Africa-India relations

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African and Indian soldiers fought together in World War II
India's largest trade partners in Africa (2014-15); Graphic courtesy: The Times of India, October 26, 2015
Africa’s oil exports to India, 2012-15; Graphic courtesy: The Times of India, January 22, 2016

This is a collection of articles archived for the excellence of their content.

Contents

History

Indian and African soldiers in WW II

Manimugdha Sharma| When black soldiers fought side by side with Indians } Apr 02 2017 : The Times of India (Delhi)


Back during WW2, African troops fought alongside us even though their efforts haven't got the same recognition

`La la la it's hard working for you, captain“ goes a song.

It's an African unit trying to keep up morale in the treacherous jungles of Burma in the Second World War.

Indians and Africans were fighting the war on the same side. Military historians say a unique and potent weapon in the form of the 14th Army was forged in India by unifying the fighting potential of different races and cultures.

The core of the 14th Army was Indian with troops from the subcontinent constituting 60-65% of the force. Only 13% of this army was ethnic British. But of the rest, 90,000 (some historians say up to 1,20,000) were black African troops. In the summer of 1943, troop carriers brought these Africans to India and Ceylon from Chad, Gold Coast, Gambia, Kenya, Sierra Leone, Tanzania, South Africa and Nigeria. Of the 90,000 men coming from the Dark Continent to defend the Indian Empire from the Empire of Japan, over 50% were Nigerians.

Soldiers of the Japanese empire -one of the most racist regimes in history -also thought Africans were cannibals. A war veteran named Estos Hamiss was quoted by David Killingray and Martin Plaut in their book, Fighting For Britain: African Soldiers in the Second World War: “The Japanese were very much afraid of East African Division (black people). The Japanese do claim that the African eat human flesh.When the EA soldiers killed an enemy (Japanese), they set fire and roast him.“

The same book also quotes one Musa Kihwelo who had served in Burma with King's African Rifles (a highly decorated regiment in which former US president Barack Obama's grandfather, Hussein Onyango Obama, also served as a cook in Burma) about how men of the 6th battalion terrified captured Japanese soldiers by killing one or two and pretending to eat them. “While they started to pretend to eat the `meat' the other Japanese captives who survived would flee for their lives.This was intentional so that they would spread the news that they were fighting against the cannibals who particularly enjoyed eating Japanese flesh,“ Kihwelo says, adding that it was an “inhuman trick“ that none of the European officers knew about. However, it was the Japanese who were accused of cannibalism in the later stages of the war, and even tried for it.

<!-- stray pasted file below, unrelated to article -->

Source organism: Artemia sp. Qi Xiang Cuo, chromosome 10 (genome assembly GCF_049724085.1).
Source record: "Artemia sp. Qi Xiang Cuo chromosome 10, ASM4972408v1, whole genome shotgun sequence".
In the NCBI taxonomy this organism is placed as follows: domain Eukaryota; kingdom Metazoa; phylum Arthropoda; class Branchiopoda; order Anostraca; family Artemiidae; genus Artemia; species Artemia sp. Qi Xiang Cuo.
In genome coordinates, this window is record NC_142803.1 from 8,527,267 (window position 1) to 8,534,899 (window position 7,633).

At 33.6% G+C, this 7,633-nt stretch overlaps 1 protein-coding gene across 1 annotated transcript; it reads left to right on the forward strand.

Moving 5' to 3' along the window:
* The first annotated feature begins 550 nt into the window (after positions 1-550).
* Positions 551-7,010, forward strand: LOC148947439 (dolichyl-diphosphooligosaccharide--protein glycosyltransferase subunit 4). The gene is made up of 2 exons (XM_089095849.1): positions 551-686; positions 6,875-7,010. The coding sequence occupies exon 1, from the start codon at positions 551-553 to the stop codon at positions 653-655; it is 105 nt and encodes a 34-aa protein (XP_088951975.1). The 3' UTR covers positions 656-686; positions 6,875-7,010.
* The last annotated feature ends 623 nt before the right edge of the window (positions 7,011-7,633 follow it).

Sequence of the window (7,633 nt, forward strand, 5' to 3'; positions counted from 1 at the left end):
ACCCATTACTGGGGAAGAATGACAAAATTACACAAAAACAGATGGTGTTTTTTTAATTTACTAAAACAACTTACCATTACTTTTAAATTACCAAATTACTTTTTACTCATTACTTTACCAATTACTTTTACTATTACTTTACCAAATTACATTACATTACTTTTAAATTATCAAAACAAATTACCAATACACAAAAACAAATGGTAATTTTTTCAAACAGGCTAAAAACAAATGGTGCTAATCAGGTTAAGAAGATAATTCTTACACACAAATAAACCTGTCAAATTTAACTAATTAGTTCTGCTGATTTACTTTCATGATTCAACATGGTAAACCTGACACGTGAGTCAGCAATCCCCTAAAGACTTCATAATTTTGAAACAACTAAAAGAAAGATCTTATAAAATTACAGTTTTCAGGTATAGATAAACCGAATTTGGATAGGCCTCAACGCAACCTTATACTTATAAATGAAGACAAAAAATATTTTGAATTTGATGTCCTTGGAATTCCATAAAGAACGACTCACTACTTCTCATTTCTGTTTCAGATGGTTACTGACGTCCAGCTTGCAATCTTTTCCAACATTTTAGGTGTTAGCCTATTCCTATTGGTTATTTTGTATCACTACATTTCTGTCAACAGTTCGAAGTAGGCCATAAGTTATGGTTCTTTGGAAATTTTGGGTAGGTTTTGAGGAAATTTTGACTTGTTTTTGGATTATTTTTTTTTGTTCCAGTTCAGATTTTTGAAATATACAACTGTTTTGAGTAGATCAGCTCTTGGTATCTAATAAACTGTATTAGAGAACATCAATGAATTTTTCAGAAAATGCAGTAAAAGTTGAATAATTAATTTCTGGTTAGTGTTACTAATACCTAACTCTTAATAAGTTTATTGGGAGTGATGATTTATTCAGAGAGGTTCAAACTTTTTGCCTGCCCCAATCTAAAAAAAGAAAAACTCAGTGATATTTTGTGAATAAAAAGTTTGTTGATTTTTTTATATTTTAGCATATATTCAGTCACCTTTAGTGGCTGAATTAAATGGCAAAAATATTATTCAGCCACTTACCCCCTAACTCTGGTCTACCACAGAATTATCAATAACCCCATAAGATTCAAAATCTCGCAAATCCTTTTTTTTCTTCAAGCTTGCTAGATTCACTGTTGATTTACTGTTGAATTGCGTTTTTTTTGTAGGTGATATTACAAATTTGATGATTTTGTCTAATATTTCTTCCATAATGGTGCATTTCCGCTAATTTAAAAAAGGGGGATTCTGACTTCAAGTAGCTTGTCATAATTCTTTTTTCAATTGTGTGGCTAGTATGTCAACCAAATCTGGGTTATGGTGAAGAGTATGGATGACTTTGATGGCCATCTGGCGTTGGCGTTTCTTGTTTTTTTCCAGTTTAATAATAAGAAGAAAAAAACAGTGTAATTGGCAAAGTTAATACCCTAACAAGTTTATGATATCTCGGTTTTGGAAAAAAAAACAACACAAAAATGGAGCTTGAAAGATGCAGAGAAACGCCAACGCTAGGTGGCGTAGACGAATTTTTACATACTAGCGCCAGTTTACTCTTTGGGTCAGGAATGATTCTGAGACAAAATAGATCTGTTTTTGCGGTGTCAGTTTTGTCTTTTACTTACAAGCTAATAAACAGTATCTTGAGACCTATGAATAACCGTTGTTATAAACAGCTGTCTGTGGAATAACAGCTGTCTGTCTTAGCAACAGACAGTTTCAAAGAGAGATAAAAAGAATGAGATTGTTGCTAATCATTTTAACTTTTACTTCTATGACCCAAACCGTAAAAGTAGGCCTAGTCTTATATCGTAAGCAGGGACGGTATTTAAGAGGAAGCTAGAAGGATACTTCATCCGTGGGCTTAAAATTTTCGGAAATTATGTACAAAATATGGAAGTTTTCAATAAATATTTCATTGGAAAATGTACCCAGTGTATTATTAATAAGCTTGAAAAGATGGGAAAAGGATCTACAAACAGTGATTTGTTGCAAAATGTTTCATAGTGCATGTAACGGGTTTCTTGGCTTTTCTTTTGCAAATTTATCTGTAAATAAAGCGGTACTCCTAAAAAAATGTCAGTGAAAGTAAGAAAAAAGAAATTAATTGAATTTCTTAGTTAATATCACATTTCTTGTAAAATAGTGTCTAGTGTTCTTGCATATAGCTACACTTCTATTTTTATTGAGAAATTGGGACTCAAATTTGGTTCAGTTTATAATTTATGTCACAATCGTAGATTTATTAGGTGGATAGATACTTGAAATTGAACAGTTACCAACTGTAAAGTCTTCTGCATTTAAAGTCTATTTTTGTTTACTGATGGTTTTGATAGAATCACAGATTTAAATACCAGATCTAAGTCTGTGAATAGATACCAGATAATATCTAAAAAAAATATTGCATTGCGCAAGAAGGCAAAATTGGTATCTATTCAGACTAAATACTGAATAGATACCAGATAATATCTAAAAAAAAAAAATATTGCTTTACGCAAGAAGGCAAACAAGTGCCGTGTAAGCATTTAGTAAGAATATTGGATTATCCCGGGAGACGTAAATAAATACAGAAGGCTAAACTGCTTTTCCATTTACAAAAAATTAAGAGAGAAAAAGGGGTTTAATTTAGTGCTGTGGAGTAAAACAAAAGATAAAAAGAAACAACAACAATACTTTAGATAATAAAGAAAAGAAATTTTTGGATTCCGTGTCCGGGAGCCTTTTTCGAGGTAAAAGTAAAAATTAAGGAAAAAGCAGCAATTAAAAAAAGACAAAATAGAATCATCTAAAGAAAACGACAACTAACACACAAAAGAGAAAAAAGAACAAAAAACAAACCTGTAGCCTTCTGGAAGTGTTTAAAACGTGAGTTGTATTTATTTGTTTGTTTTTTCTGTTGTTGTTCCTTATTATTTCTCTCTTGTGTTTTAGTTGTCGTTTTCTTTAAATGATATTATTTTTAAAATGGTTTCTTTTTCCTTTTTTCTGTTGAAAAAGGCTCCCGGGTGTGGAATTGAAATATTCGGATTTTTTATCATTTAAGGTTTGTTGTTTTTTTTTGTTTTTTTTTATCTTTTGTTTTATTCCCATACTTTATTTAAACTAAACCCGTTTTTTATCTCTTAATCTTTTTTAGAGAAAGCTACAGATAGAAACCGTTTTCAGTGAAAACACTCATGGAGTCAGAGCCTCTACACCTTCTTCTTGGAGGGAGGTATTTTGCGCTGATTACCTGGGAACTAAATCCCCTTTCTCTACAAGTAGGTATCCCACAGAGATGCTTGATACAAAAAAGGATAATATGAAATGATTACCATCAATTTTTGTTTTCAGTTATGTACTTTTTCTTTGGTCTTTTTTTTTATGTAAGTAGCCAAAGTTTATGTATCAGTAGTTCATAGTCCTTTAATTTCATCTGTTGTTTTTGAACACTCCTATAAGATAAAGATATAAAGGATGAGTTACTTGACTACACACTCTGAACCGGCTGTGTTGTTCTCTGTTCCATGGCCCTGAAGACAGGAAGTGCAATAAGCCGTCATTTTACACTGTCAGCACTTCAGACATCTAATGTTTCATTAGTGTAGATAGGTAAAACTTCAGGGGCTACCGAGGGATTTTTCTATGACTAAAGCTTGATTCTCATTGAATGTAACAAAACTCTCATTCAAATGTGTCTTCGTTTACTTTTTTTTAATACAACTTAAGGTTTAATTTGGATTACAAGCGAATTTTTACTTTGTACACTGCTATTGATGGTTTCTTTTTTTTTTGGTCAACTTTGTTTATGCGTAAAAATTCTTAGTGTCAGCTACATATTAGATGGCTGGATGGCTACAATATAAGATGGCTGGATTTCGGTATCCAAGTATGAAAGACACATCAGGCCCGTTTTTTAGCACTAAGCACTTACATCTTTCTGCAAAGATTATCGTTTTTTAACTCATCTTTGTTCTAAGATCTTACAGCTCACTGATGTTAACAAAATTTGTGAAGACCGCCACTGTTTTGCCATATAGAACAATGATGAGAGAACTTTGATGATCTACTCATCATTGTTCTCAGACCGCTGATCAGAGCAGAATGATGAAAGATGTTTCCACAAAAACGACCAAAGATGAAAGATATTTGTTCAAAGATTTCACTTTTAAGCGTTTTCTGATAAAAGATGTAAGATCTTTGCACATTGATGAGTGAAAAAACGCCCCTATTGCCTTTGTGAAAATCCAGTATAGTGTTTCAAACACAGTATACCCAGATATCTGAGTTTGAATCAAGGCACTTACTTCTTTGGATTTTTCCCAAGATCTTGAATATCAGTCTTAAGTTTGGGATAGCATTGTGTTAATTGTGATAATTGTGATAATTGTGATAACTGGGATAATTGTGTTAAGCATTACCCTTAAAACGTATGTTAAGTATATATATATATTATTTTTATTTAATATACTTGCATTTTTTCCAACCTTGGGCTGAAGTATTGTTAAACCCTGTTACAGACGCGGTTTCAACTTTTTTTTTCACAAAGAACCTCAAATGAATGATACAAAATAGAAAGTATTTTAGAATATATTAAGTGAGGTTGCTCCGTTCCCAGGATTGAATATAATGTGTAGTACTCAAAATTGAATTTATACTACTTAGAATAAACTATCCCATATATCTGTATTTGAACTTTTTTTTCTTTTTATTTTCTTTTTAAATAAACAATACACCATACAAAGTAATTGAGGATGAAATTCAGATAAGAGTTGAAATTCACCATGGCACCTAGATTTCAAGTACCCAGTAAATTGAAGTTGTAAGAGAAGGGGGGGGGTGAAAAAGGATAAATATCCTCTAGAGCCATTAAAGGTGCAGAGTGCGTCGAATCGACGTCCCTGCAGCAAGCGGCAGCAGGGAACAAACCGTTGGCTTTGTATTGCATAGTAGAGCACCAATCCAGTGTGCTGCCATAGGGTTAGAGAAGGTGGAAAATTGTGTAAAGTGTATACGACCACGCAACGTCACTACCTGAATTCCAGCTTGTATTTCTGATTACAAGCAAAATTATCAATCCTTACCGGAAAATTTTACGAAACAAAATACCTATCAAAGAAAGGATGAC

The Second World War brought together distinct, often irreconciliable cultures. African troops fought shoulder to shoulder with Indians, British, Australians, Chinese and Americans. Thousands were killed or wounded. The dead are commemorated in various war cemeteries in India, Burma and elsewhere.At the Imphal War Cemetery maintained by Commonwealth War Graves Commission, 45 black Africans are commemorated. But unlike other Allied soldiers, there are no details of these soldiers in the casualty list. Even the details of Indian labourers are mentioned, but not of black troops. Why?

“Firstly, the British Army did not keep detailed records for many of the African servicemen that enlisted in their forces and, therefore, there was very little for us to add to our records when details of casualties were passed to us,“ says Peter Francis of CWGC. “The second reason is that much of the additional information in our records was supplied by families after the war. As part of that process, the CWGC wrote to families but this approach didn't work for many African families -particularly those that had oral traditions rather than written.“

Many historians and war veterans say this reflects how the black African contribution has been completely airbrushed in western records of WWII.

But many African veterans of the war have shared fond memories of India and Indians on various platforms. “Indians are wonderful people of a wonderful country. Their women particularly are very beautiful with long, flowing hair down to the waist,“ a veteran recalls in a documentary . Another says Indians, Africans and African-Americans were like brothers. Africans were particularly inspired by India's freedom movement that was under way at that time. One soldier recalled meeting Gandhi in Madras. He saluted Gandhi like a soldier and asked him what India would do for Africa. To that, Gandhi apparently replied that India would give Africans moral support provided they fought the British non-violently .

Army

Second World War

Manimugdha S Sharma, When black soldiers fought side by side with Indians, April 2, 2017: The Times of India


HIGHLIGHTS

The core of the 14th Army was Indian with troops from the subcontinent constituting 60-65% of the force.

Only 13% of this army was ethnic British.

But of the rest, 90,000 were black African troops.


"La la la it's hard working for you, captain" goes a song. No, it's not a Congress worker singing to say how difficult it was to run a successful campaign for Captain Amarinder Singh; it's an African unit trying to keep up morale in the treacherous jungles of Burma in the Second World War.

Long before vigilante mobs went on a rampage in Greater Noida, Indians and Africans were fighting the war on the same side. Military historians say a unique and potent weapon in the form of the 14th Army was forged in India by unifying the fighting potential of different races and cultures.